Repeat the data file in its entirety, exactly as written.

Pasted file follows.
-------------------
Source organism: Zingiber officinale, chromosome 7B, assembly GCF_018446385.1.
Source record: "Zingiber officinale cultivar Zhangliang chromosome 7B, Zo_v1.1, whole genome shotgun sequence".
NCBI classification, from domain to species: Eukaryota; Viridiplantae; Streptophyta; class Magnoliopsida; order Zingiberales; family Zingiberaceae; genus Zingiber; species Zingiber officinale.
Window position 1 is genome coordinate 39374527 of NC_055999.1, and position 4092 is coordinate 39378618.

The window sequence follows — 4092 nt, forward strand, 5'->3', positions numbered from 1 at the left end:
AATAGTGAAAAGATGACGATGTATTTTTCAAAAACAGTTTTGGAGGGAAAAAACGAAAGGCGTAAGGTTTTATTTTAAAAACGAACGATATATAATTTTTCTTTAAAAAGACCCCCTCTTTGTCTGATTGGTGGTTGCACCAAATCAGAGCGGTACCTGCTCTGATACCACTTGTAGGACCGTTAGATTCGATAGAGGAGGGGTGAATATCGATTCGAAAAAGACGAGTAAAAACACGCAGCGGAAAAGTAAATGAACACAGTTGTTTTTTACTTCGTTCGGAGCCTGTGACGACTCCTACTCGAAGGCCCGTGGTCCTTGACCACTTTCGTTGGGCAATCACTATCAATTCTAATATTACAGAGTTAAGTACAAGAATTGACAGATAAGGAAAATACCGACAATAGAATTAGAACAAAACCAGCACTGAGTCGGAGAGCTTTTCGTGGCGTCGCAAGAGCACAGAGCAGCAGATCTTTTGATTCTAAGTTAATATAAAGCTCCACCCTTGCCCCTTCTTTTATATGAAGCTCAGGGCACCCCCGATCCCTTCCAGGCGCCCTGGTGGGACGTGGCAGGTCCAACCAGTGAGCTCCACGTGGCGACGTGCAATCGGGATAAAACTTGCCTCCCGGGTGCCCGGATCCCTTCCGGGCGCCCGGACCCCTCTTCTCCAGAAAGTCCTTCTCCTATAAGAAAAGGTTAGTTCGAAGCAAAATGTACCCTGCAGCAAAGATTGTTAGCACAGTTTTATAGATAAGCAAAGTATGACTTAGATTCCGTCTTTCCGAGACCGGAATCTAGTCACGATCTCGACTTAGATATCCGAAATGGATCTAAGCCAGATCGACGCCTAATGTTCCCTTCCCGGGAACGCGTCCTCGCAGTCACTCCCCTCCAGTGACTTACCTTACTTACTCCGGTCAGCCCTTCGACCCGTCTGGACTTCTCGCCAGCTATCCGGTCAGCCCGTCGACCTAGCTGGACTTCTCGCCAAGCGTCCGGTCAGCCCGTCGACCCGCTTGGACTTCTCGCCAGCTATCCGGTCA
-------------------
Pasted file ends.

Source organism: Zingiber officinale, chromosome 7B, assembly GCF_018446385.1.
Source record: "Zingiber officinale cultivar Zhangliang chromosome 7B, Zo_v1.1, whole genome shotgun sequence".
NCBI classification, from domain to species: Eukaryota; Viridiplantae; Streptophyta; class Magnoliopsida; order Zingiberales; family Zingiberaceae; genus Zingiber; species Zingiber officinale.
Window position 1 is genome coordinate 39374527 of NC_055999.1, and position 4092 is coordinate 39378618.

The window sequence follows — 4092 nt, forward strand, 5'->3', positions numbered from 1 at the left end:
AATAGTGAAAAGATGACGATGTATTTTTCAAAAACAGTTTTGGAGGGAAAAAACGAAAGGCGTAAGGTTTTATTTTAAAAACGAACGATATATAATTTTTCTTTAAAAAGACCCCCTCTTTGTCTGATTGGTGGTTGCACCAAATCAGAGCGGTACCTGCTCTGATACCACTTGTAGGACCGTTAGATTCGATAGAGGAGGGGTGAATATCGATTCGAAAAAGACGAGTAAAAACACGCAGCGGAAAAGTAAATGAACACAGTTGTTTTTTACTTCGTTCGGAGCCTGTGACGACTCCTACTCGAAGGCCCGTGGTCCTTGACCACTTTCGTTGGGCAATCACTATCAATTCTAATATTACAGAGTTAAGTACAAGAATTGACAGATAAGGAAAATACCGACAATAGAATTAGAACAAAACCAGCACTGAGTCGGAGAGCTTTTCGTGGCGTCGCAAGAGCACAGAGCAGCAGATCTTTTGATTCTAAGTTAATATAAAGCTCCACCCTTGCCCCTTCTTTTATATGAAGCTCAGGGCACCCCCGATCCCTTCCAGGCGCCCTGGTGGGACGTGGCAGGTCCAACCAGTGAGCTCCACGTGGCGACGTGCAATCGGGATAAAACTTGCCTCCCGGGTGCCCGGATCCCTTCCGGGCGCCCGGACCCCTCTTCTCCAGAAAGTCCTTCTCCTATAAGAAAAGGTTAGTTCGAAGCAAAATGTACCCTGCAGCAAAGATTGTTAGCACAGTTTTATAGATAAGCAAAGTATGACTTAGATTCCGTCTTTCCGAGACCGGAATCTAGTCACGATCTCGACTTAGATATCCGAAATGGATCTAAGCCAGATCGACGCCTAATGTTCCCTTCCCGGGAACGCGTCCTCGCAGTCACTCCCCTCCAGTGACTTACCTTACTTACTCCGGTCAGCCCTTCGACCCGTCTGGACTTCTCGCCAGCTATCCGGTCAGCCCGTCGACCTAGCTGGACTTCTCGCCAAGCGTCCGGTCAGCCCGTCGACCCGCTTGGACTTCTCGCCAGCTATCCGGTCA